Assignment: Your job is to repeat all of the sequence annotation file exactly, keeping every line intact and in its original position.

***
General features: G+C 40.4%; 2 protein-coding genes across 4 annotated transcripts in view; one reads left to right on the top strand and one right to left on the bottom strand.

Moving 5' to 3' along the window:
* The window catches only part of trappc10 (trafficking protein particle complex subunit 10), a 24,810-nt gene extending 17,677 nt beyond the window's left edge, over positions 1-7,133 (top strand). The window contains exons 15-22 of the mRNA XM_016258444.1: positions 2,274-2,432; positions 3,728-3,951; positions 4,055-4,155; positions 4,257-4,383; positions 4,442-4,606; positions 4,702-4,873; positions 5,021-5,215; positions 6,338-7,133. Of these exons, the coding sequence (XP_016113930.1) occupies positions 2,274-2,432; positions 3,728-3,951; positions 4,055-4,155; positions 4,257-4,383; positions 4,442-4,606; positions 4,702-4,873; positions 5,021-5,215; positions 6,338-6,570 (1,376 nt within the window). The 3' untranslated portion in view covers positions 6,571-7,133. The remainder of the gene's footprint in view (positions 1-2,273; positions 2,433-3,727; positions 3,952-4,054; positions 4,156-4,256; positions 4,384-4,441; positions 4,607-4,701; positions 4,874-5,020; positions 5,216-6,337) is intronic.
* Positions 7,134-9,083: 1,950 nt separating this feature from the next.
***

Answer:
General features: G+C 40.4%; 2 protein-coding genes across 4 annotated transcripts in view; one reads left to right on the top strand and one right to left on the bottom strand.

Moving 5' to 3' along the window:
* The window catches only part of trappc10 (trafficking protein particle complex subunit 10), a 24,810-nt gene extending 17,677 nt beyond the window's left edge, over positions 1-7,133 (top strand). The window contains exons 15-22 of the mRNA XM_016258444.1: positions 2,274-2,432; positions 3,728-3,951; positions 4,055-4,155; positions 4,257-4,383; positions 4,442-4,606; positions 4,702-4,873; positions 5,021-5,215; positions 6,338-7,133. Of these exons, the coding sequence (XP_016113930.1) occupies positions 2,274-2,432; positions 3,728-3,951; positions 4,055-4,155; positions 4,257-4,383; positions 4,442-4,606; positions 4,702-4,873; positions 5,021-5,215; positions 6,338-6,570 (1,376 nt within the window). The 3' untranslated portion in view covers positions 6,571-7,133. The remainder of the gene's footprint in view (positions 1-2,273; positions 2,433-3,727; positions 3,952-4,054; positions 4,156-4,256; positions 4,384-4,441; positions 4,607-4,701; positions 4,874-5,020; positions 5,216-6,337) is intronic.
* Positions 7,134-9,083: 1,950 nt separating this feature from the next.